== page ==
Saturday, January 22, 2011

Russia's Embrace of a Palestinian State: an Exaggeration?

Last week, President Medvedev visited Jericho in the West Bank in a much publicized visit. During the visit, president Medvedev reaffirmed his country's decision  to recognize a Palestinian state, that was originally adopted in 1988 (when the Fatah declared an independent state).

The Arab media were quick to celebrate this victory. However, JPost points out that Medvedev's visit was devoid of much substance and its rather small, ceremonial visit is in a way an expression of disappointment over the cancelled presidential visit to Israel:
The city hadn’t seen such pomp and range of highest political officials for a long, long time. President Vladimir Putin paid a visit to Ramallah in 2005.
However, this current visit was very different: this time Medvedev visited only Jericho, crossing the Allenby Bridge from Jordan.
It was not supposed to be this way, as the Russian president was scheduled to visit Israel as well and only canceled this visit due to the ongoing strike in the Foreign Ministry. This detail was omitted in the many ecstatic reports by the Palestinian media that flocked to Jericho.
The commentators were quick to interpret this as another sign of the “superb” relations between Russia and the PA, and received an endorsement of this theory during the speech of the honored guest.
Addressing the dignitaries and the journalists, Medvedev said that it was a “unique event, a solo visit.”
Then a festive ceremony of signing agreements between the Russian and PA Ministries of Agriculture, news agencies and Olympic committees took place. When you don’t have anything important to sign, you have to produce something, one of the Russian journalists whispered. “I’m certain that tremendous opportunities for expanding the cooperation lie ahead,” the Russian president smiled.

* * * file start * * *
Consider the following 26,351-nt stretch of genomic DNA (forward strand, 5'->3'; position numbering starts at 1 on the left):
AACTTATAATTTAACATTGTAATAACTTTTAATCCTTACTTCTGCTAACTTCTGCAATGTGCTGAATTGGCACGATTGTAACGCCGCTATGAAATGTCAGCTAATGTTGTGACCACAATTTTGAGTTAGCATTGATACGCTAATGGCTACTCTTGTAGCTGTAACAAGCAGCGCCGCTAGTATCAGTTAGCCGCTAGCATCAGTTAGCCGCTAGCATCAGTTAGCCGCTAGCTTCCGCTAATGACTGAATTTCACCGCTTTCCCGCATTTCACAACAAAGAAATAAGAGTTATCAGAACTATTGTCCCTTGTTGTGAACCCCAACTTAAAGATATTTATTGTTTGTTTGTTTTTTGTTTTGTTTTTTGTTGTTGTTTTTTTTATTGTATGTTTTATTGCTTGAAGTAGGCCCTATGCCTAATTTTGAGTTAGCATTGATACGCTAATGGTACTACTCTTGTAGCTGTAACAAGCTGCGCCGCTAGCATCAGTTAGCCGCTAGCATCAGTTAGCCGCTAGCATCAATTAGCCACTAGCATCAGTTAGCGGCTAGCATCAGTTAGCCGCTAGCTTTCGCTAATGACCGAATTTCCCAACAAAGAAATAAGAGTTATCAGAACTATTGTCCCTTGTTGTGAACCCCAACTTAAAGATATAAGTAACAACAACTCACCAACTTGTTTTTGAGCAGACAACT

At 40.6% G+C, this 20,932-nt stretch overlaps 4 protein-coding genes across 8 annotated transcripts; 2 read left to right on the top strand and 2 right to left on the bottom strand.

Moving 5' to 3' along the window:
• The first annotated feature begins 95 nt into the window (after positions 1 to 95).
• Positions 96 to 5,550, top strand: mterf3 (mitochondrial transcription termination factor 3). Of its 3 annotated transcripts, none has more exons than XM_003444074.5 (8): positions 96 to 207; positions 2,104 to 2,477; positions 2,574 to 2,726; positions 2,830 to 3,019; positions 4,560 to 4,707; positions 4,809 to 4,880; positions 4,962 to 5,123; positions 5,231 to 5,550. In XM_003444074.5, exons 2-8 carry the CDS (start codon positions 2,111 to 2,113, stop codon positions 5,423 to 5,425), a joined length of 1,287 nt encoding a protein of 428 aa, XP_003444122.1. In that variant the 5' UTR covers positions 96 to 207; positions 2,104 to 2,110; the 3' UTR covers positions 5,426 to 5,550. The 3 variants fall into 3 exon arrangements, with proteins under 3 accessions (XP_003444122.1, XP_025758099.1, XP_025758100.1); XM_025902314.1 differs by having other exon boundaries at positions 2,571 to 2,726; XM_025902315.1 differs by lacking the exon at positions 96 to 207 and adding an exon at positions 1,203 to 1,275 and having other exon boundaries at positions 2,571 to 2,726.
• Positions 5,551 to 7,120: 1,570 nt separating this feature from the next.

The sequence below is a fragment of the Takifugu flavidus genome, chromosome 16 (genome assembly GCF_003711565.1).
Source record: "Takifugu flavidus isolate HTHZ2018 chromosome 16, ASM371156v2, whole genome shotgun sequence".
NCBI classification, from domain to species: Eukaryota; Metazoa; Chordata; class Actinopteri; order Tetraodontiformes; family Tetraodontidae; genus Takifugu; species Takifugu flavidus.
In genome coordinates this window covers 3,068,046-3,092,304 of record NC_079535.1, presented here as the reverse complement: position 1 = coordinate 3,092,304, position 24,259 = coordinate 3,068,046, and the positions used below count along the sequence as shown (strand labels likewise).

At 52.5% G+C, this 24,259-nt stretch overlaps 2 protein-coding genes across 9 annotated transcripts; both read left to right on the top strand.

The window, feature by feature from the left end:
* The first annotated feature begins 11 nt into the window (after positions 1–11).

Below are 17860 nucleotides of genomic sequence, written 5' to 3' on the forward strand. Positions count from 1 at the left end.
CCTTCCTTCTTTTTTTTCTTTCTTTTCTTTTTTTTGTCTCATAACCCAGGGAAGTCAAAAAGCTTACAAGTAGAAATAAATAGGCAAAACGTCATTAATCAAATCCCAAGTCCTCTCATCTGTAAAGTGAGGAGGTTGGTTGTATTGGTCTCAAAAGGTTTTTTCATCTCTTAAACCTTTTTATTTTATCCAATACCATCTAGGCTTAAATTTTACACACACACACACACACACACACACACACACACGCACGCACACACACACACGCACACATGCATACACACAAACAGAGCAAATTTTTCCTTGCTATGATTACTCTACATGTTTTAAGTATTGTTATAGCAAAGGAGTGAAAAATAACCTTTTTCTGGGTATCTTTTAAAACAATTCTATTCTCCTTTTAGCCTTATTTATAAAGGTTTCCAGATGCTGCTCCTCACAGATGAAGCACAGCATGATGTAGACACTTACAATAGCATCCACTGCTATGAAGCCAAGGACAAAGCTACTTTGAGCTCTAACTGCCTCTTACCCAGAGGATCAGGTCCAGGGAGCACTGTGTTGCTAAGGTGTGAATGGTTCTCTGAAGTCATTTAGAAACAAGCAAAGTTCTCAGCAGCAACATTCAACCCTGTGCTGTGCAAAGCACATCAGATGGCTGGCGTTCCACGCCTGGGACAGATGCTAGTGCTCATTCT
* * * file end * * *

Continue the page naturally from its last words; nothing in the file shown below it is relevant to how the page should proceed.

This might be true. However, the fact that hundreds of influential businessmen and lobbyists didn’t join Medvedev in his Palestinian-Jordanian tourney points to the disappointment of the Russian side with the cancellation of the visit to Israel. As affectionate as the meeting between Medvedev and Abbas was, it was no substitute for the important economic and political relations with Israel.
So it turns out the warm, highly publicized visit, was just that, a warm visit to show 'solidarity', thus gaining street cred in the hood :)

Did Russian policy towards the peace process or towards the Palestinians change? All signs lead to no:

And here comes the million-dollar question: Did Medvedev officially recognize the Palestinian state or didn’t he? Many analysts in the PA ruled that he did: in fact Jericho Mayor Hassan Saleh announced that “Russia is going to recognize Palestinian independence” even before the Russian president had made his speech. And indubitably, that is exactly what Palestinians would like to hear.
Yet that was not what Medvedev actually said. In fact, there was not one single word, not one single fact regarding unilateral Palestinian independence.
Medvedev affirmed that in 1988, the Soviet Union supported the declaration of independence made by Yasser Arafat in Algiers, and that the Russian Federation today backs the struggle of the Palestinian people for independence – but so do the US, EU and UN. 
Almost immediately, Medvedev said Moscow strongly opposes any unilateral acts and that as a member of the Middle East Quartet believes that negotiations are necessary and that the current framework of the Oslo agreements, the road map and the Annapolis declaration is still viable.
This last part was omitted by Arab commentators, who were quick to adapt the message to their own dreams and ambitions 
So essentially, nothing to see here, let's move a long! The Russians have long been considered allies of the Arab world. To maintain good relationships they cannot be appearing to go back on their position. On the other hand, modern Russia has been fostering good relationships with Israel, relationships that have taken a strategic nature in the last few years.


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